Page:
Matthew Ruttley, manager of Data Science at Mozilla Corporation’s Content Services, gave a special lecture for the Humanware Innovation program at Osaka University on the development of a new web standard relating to advertising and user privacy.
Presently, the most ubiquitous funding model for the internet is advertising, but there are problems relating to poor targeting of advertisements. To target more relevant advertisements, many websites collect vast amounts of data and sell it on to third parties, however, this has negative implications for user privacy. To resolve these problems and ‘change the function and funding of the internet’, Mr. Ruttley’s team at Mozilla are attempting to develop Open Intent. Open Intent is a concept that enables users to control how they are seen by websites when browsing the web; and enhance, depending on the context, the relevance of content or advertising.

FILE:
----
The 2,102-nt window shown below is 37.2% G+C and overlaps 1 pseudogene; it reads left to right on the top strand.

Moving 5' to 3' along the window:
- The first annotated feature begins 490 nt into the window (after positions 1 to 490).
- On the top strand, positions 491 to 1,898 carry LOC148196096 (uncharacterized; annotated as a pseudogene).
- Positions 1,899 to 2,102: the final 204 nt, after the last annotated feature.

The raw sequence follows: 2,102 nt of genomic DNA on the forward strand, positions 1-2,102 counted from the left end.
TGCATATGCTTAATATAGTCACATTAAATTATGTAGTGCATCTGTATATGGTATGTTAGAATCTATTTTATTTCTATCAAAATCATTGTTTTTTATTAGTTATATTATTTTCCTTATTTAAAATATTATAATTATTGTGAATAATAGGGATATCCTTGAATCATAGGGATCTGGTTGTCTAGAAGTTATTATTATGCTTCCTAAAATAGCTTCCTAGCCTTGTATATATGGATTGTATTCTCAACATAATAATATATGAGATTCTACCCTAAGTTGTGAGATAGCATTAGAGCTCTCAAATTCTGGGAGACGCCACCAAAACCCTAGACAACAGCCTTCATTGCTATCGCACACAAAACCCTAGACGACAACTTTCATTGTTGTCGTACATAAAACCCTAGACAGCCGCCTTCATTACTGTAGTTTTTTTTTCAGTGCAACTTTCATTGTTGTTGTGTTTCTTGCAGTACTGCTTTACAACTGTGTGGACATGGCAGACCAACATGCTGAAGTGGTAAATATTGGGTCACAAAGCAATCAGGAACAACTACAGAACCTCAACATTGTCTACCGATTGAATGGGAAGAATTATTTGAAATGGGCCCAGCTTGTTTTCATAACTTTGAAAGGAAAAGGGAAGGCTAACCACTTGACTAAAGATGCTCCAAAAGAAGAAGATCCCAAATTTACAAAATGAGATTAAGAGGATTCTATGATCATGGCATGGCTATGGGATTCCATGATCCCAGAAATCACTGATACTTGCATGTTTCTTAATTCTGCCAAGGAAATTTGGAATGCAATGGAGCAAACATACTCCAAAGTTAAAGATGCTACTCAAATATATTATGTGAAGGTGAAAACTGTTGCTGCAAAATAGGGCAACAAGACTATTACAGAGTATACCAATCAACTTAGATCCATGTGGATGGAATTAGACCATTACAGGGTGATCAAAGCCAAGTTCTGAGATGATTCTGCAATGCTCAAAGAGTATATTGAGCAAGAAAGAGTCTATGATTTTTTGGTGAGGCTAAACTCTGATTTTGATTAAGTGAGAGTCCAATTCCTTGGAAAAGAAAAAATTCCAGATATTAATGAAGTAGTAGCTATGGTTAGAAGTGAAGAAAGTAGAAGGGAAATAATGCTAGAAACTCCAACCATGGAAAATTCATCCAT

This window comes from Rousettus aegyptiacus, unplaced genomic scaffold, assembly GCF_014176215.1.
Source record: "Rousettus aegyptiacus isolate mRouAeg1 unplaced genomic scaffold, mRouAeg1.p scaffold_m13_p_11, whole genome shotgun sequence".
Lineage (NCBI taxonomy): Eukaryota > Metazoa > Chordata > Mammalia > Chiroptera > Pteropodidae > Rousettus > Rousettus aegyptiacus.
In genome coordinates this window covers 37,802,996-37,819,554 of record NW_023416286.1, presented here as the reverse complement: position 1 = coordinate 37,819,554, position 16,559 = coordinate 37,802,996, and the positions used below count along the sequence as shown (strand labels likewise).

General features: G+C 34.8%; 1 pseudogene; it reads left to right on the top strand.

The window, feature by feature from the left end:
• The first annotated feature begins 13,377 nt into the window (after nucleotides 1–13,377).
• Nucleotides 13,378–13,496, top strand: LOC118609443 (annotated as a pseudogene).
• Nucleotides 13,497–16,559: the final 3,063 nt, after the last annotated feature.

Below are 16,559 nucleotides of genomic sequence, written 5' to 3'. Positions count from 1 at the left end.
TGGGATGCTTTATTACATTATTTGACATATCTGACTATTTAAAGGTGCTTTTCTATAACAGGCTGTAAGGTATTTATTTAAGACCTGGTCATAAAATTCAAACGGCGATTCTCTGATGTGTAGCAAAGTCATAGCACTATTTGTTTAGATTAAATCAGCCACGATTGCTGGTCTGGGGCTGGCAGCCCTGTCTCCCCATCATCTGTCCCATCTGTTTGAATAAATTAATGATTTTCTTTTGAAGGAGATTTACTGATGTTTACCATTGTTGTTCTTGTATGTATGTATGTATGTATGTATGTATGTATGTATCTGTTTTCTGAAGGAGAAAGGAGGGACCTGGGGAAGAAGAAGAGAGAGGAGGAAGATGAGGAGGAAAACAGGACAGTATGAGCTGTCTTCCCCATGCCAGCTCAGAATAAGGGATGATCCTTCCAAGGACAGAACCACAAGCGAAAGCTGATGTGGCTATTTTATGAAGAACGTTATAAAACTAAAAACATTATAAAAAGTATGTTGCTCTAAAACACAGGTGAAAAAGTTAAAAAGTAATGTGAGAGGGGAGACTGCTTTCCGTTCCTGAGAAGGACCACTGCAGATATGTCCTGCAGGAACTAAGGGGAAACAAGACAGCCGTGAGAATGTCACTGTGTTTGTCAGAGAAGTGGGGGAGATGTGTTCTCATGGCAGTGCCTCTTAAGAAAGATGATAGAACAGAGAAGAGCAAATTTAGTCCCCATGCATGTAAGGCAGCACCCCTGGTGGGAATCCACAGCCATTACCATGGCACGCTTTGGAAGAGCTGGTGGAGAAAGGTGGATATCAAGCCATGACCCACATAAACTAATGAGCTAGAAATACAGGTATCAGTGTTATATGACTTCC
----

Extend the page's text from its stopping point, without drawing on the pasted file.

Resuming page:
Based on a user’s browsing history, their interests can be privately and locally quantified using a series of Open Source classifiers developed at Mozilla. The user can optionally broadcast this information to websites in a controlled way to improve the relevance of the site’s content. The team has developed a Firefox addon to demonstrate the quantification of browsing interests (see //www.mozilla.org/en-US/firefox/interest-dashboard). The lecture provided some ideas regarding the apparent failure of the internet advertising model to provide adequate funding for internet based businesses and some future solutions under development.
Produced by Zuben Brown